_________________________ EXECUTIVE SUMMARY A growing number of hi-tech supply chain managers are being tasked to manage risks to their supply chains in their increasingly competitive and innovative environments. This study proposes risk mitigation methodologies relevant to the hi-tech industry. The proposed risk methodologies are based on analysis of the supply-chain characteristics inherent to the hi-tech industry, vulnerabilities in the upstream and downstream hi-tech supply chain and successful steps taken by hi-tech firms in response to supply chain disruptions. ____________________________________________________________
_________________________ 1. INTRODUCTION 1.1. Definition of Supply Chain Risk Management Supply chain risk management is the systematic identification, assessment, and quantification of potential supply chain disruptions with the objective to control exposure to risk or reduce its negative impact on supply chain performance (Supply chain council Risk SIG, 2009). Potential disruptions can either occur within the supply chain (e.g. insufficient quality, unreliable suppliers, machine break-down, uncertain demand etc.) or outside the supply chain (e.g. flooding, terrorism, labor strikes, natural disasters, large variability in demand etc.). Management of risk includes the development of continuous strategies designed to control, mitigate, reduce, or eliminate risk.
1.2. Hi-Tech Industry Supply Chain Characteristics The high tech industry has the most complex supply chain structure of any industry sector. Despite their supply chain complexity, Hi-tech companies consistently make up more than half of AMR’s Top 25 Supply Chain List (See Appendix 1). There are several risk sources within the high-tech industry supply chain that make it interesting to explore:
Supply Chain Risk in the Hi-Tech Industry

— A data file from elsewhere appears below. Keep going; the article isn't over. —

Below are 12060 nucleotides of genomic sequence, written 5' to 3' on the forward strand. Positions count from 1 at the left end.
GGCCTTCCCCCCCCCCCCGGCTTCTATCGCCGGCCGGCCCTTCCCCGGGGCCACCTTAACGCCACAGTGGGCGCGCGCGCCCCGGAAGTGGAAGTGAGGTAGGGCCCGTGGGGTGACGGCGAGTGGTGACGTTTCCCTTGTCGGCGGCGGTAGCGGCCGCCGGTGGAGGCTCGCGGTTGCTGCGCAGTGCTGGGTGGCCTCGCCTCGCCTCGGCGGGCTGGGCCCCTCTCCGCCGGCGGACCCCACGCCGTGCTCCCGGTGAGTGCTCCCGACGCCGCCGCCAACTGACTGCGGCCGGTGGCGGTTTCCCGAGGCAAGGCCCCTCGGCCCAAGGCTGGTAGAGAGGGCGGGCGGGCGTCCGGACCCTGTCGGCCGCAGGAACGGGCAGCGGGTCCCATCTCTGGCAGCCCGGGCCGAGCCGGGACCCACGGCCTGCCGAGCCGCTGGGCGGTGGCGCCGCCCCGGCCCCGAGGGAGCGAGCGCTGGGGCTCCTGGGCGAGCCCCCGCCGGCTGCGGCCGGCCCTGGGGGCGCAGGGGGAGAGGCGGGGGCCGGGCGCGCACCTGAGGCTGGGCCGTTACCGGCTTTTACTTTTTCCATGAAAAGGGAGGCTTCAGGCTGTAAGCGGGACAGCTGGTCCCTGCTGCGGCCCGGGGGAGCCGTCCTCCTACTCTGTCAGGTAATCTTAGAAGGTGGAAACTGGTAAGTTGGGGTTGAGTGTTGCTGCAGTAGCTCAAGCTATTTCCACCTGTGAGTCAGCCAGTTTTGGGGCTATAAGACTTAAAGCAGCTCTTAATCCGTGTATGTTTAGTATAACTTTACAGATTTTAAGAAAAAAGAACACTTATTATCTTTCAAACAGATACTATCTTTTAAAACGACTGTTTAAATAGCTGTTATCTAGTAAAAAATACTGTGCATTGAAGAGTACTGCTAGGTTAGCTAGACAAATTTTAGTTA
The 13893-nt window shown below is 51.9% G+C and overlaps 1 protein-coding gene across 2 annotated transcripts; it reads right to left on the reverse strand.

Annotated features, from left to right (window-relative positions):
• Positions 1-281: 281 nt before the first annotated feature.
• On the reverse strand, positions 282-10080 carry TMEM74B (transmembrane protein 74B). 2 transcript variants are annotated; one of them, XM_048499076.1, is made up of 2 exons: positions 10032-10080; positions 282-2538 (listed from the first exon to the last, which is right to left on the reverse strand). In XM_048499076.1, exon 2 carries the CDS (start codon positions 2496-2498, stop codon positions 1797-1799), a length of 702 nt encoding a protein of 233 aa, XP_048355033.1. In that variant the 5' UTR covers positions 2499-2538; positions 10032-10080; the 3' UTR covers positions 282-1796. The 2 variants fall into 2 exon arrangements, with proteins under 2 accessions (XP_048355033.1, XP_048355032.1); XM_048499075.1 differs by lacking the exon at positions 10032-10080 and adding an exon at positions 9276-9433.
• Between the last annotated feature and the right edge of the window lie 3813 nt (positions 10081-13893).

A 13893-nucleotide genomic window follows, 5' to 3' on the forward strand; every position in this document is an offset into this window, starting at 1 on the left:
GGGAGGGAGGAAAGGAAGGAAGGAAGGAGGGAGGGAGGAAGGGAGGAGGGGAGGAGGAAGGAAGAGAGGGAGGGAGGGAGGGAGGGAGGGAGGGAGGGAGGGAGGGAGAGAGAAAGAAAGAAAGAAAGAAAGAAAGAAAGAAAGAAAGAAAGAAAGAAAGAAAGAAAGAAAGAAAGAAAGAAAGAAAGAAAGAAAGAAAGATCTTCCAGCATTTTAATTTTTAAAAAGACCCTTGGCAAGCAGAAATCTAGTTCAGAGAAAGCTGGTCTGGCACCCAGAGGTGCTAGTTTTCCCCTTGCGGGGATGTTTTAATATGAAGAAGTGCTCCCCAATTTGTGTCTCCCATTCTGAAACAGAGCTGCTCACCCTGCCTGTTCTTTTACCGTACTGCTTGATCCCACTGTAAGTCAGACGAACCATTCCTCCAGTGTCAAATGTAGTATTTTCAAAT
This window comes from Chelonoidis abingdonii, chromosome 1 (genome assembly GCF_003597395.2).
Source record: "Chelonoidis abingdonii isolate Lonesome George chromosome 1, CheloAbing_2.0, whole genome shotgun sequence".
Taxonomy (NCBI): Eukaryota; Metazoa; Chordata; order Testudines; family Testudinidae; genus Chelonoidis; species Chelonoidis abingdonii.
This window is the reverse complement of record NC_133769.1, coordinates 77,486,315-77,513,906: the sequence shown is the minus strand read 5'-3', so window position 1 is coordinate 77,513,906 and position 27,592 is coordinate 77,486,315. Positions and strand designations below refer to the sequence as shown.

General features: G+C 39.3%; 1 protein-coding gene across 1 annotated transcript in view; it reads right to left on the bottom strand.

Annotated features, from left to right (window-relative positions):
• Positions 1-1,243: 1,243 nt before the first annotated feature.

1.2.1. Globalization/ Supply Chain Complexity High-tech industry supply chains span the globe and often include multitude of suppliers, manufacturers, logistics companies, and other participants. Supply base globalization on the one hand, and product/channel diversification on the other, mean that supply chains are now more complex than ever. The increasing reliance on Asia as the major supply-chain partner with respect to procurement, manufacturing and distribution is making most high-tech companies aware of the supply-chain disruptions possible. High-tech supply chain has evolved from an internally-owned function with a small number of players to a widely dispersed, largely outsourced function, with dozens or even hundreds of participants across the globe. Communication and visibility across this broad community have become the biggest manufacturing challenges for today’s high-tech OEMs. Their inter-dependence stems from the fact that high-tech products are usually part of a larger technology picture and, as a result, must be designed to work with other products and systems from other manufacturers. These unique characteristics mean that delays, overstocks, undersupply or problems with engineering changes affect not only a company’s customers and revenues, but its entire ecosystem of partners, developers and channel suppliers. 1.2.2. Short Product Life-Cycle: Hi-Tech industry by the very nature of being an innovation driven industry has a reducing product life cycle. The reduction in product life-cycle puts increasing demand on manufacturing and distribution of technology products. In view of Moore’s law, the whole cycle of chip design, manufacturing and supply has come down to 9-12 month cycle, which poses increasing supply-chain risks. 1.2.3. Obsolescence: Due to the increased innovation and customers’ fast-changing preferences (such as mobility, greater storage, and more memory), high tech industry products face increasing obsolescence. Product variety is also high, ranging from “build-to-stock,” fast-moving consumer...
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